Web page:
St Gabriel is a good place to start. This has a lot of information on the entire process of picking a name. There's a lot of SCA newcomer information on this page. (both of the sites I linked to are listed on the SCA newcomers site.)

While you can try a traditionally masculine name for a female, it will be frowned upon. It was, in general, not done in period. You'll spend a lot of time explaining why your parents gave a woman a man's name. You will have to have lots of documentation for it if you ever want to register your name. You could, I suppose, have a usename and an official name, but that seems unnecessarily confusing for a new member.

You will not be "Lady" anything (or "lord") other than by courtesy until you have earned an Award of Arms for service within the SCA.

-- Anastasia Emilianova
posted by jlkr at 10:05 AM on November 1, 2009 [1 favorite]

It always seemed to me that the common wisdom was to kind of decide on a culture for your persona first, then come up with an appropriate name for that culture. And the conventional wisdom for determining a culture is to decide what kind of garb you like.

That being said, in my case I decided I wanted an English persona first. So my name's derivation was Edmund (I tell people it's after Edmund Spenser, but it's really after Blackadder) Herrick (genuinely after the Cavalier poet Robert Herrick). Although as it turns out, Herrick isn't really appropriate for as early a persona as I ended up wanting to play. But I've never registered my name, so it really doesn't matter.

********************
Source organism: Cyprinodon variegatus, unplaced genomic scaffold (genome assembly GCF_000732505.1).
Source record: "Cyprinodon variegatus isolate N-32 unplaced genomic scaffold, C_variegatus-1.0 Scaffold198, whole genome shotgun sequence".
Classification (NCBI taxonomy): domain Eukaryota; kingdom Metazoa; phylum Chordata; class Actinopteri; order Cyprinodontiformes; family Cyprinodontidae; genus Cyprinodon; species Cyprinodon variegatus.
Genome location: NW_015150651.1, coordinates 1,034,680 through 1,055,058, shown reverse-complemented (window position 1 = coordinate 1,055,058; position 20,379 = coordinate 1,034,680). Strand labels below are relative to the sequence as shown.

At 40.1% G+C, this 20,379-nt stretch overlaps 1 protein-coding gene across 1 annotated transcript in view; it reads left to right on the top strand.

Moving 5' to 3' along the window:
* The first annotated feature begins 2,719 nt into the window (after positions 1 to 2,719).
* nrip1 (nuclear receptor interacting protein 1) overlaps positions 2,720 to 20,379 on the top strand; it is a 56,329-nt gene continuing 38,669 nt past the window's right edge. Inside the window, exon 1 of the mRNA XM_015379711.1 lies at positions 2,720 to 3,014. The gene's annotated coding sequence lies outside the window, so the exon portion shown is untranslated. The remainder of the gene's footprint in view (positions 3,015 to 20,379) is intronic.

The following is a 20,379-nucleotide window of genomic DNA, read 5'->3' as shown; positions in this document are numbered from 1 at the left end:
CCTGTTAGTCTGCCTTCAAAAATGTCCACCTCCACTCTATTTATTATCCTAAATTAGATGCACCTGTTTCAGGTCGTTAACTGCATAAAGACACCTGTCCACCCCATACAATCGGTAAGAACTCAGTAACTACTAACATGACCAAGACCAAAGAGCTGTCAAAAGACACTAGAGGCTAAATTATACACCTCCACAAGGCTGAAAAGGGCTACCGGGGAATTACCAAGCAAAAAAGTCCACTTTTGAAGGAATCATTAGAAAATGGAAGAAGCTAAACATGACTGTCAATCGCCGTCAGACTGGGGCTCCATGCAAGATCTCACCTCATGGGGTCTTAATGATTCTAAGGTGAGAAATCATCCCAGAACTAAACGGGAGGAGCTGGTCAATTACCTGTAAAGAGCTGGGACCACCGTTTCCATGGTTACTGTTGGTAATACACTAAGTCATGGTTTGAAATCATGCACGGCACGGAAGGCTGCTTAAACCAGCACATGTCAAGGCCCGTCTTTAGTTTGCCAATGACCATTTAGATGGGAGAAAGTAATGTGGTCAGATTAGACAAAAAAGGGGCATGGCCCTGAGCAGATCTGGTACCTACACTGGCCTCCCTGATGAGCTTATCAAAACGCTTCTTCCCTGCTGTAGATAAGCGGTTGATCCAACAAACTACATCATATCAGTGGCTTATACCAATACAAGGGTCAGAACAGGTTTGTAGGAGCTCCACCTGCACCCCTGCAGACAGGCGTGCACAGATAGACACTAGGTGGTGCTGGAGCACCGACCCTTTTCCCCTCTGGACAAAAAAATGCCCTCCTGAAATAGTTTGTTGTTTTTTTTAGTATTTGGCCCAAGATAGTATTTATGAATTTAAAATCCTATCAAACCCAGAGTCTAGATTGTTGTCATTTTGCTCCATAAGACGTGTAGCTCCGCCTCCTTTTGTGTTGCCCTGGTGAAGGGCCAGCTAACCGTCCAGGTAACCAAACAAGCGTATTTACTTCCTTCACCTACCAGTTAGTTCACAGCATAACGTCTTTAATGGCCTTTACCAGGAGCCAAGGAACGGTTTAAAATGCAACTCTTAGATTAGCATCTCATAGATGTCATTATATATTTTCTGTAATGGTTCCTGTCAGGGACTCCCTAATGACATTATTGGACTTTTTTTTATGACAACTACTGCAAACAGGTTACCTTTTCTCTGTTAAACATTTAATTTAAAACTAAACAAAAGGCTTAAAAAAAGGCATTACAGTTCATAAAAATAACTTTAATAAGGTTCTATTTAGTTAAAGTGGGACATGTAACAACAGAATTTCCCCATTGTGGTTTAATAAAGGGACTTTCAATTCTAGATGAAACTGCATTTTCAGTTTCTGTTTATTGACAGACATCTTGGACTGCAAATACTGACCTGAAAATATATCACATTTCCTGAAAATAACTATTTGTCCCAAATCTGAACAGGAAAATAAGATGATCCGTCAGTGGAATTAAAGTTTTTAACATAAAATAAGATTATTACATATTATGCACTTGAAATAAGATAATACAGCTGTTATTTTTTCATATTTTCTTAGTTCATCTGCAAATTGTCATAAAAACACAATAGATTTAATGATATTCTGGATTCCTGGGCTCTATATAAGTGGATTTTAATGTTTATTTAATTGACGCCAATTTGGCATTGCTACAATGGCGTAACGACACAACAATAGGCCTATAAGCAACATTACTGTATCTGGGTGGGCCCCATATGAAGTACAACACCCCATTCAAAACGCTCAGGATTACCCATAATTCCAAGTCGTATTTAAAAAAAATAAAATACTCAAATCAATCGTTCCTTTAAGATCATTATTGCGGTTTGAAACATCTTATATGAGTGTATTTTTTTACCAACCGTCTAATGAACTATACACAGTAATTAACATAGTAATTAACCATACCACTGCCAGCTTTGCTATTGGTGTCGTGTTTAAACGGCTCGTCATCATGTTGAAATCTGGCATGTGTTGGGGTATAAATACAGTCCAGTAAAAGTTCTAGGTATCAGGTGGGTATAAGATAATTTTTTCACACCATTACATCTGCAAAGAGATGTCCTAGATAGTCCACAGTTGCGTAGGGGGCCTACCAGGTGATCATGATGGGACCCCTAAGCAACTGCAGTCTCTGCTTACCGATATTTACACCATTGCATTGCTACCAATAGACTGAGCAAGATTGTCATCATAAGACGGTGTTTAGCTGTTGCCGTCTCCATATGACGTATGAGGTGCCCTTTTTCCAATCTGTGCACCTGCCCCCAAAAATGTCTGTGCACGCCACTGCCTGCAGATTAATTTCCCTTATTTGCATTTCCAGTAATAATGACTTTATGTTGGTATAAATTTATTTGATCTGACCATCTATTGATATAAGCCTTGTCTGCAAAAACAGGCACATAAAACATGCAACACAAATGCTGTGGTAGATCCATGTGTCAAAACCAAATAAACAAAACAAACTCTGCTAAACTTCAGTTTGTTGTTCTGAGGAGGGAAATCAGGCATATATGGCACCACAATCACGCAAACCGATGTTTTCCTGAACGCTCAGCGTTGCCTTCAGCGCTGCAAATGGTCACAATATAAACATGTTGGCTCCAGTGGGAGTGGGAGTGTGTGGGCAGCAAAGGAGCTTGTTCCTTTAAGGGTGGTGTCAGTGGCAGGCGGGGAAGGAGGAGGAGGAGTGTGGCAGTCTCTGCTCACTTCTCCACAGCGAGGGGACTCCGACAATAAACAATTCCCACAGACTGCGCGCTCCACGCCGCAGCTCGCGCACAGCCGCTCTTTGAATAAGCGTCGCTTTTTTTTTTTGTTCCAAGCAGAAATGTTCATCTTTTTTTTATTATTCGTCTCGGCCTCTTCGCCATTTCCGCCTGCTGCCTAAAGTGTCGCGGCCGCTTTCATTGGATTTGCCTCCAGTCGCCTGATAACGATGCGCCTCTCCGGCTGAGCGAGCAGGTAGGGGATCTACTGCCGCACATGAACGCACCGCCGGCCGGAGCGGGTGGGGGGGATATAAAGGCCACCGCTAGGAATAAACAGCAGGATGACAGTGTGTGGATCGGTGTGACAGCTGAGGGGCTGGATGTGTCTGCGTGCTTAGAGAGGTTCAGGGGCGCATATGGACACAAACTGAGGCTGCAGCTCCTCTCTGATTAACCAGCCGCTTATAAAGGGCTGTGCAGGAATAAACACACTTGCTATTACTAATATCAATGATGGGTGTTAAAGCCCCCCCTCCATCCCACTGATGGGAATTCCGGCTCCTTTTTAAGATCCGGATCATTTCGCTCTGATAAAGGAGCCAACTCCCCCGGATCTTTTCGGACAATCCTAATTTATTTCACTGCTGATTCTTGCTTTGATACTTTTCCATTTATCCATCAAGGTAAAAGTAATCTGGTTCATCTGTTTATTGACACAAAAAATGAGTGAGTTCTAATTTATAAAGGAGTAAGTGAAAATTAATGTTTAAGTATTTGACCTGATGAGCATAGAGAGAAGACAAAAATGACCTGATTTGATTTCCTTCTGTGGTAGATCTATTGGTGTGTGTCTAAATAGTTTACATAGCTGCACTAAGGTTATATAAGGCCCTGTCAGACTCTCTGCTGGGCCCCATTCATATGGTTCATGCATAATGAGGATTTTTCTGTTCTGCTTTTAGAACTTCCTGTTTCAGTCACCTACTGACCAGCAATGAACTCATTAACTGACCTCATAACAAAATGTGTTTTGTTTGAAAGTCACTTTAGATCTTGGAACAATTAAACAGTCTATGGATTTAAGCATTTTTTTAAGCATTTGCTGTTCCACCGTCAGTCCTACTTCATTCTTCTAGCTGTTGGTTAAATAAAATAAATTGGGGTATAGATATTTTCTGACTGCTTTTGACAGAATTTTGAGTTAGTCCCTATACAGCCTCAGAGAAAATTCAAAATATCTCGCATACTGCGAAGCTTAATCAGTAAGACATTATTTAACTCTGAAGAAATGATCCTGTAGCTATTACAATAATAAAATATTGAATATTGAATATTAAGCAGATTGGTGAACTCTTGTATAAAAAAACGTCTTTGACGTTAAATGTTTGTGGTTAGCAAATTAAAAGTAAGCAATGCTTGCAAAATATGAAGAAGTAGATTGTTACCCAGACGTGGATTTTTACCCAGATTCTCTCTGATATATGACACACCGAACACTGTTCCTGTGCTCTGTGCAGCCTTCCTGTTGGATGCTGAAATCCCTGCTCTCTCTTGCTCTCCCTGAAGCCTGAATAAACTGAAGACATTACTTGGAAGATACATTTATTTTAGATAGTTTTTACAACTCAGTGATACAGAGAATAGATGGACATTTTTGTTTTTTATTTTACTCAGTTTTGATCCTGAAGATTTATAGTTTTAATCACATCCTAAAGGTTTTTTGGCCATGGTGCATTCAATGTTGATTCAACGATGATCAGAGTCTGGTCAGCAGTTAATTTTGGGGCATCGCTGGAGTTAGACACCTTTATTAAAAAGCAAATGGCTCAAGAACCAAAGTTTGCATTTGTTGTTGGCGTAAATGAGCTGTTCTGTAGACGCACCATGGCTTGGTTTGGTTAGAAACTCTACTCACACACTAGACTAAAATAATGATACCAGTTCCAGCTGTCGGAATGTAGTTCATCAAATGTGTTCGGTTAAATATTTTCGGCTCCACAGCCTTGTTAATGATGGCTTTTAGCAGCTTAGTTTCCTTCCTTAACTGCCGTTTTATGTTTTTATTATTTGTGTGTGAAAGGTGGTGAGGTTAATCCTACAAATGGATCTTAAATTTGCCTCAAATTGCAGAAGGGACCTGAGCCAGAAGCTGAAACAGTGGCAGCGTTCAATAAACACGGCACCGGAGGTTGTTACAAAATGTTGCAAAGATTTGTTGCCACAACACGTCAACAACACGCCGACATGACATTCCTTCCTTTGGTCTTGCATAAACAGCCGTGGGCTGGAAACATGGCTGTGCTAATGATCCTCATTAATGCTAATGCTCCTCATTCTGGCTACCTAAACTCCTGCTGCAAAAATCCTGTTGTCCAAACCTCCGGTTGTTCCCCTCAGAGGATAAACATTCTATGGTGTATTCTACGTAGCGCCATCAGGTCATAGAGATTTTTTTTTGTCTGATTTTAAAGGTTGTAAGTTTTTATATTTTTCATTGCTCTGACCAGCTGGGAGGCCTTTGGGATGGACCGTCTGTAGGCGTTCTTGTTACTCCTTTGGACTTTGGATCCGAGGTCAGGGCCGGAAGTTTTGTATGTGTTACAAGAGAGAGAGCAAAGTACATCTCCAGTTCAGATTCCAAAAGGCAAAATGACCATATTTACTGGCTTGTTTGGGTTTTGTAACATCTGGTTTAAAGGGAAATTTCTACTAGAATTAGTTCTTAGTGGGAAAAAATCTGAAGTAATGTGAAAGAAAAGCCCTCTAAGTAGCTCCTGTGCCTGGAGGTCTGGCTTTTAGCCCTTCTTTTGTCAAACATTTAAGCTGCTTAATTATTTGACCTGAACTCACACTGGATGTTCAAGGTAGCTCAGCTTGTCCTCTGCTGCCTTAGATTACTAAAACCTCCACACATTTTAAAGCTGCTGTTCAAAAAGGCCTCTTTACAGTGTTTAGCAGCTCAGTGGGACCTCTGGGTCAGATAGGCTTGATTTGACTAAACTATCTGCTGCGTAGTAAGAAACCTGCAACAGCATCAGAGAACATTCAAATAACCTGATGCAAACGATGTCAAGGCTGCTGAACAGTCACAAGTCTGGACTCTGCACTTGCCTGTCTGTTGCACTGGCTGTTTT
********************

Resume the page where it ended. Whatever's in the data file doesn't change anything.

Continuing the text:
In my limited experience, I've got a lot of friends whose real names I don't know. That will probably be your experience as well if you really play a lot. So my best advice is to choose a name that you can stand. A lot of people will call you by it, and you'll be happier if you don't hate it.
posted by Shohn at 11:36 AM on November 1, 2009

Some people choose names from their genealogy or culture. Others from the culture they are planning to represent. Some people also have names for each persona they represent. Other people aren't so picky. A friend uses Elspeth, and wears everything from Viking to Italian garb! She has a background story to explain why Elspeth is wearing each outfit.

I ended up using a name that had been bestowed on me as a Civil War reenactor. I added my ancestral home, making me Bridget of Somerleyton. Very unique, and not likely to be taken by someone else!

Another important point is the name MUST be provable. My man's nickname is Desdinova. Although it SOUNDS Russian, it is not a proven historical name, and the SCA won't let him use it at this time.

Gaelic names sound good, and you can use a name that sounds quite masculine, but is a woman's name, like Bronwyn.

Definitely choose a name you can answer to! You may end up using it more than you expect!
posted by Jinx of the 2nd Law at 1:25 PM on November 1, 2009

Personally, I fell in love with the costume of the 1390's in England. So, naturally, that's where I based my persona.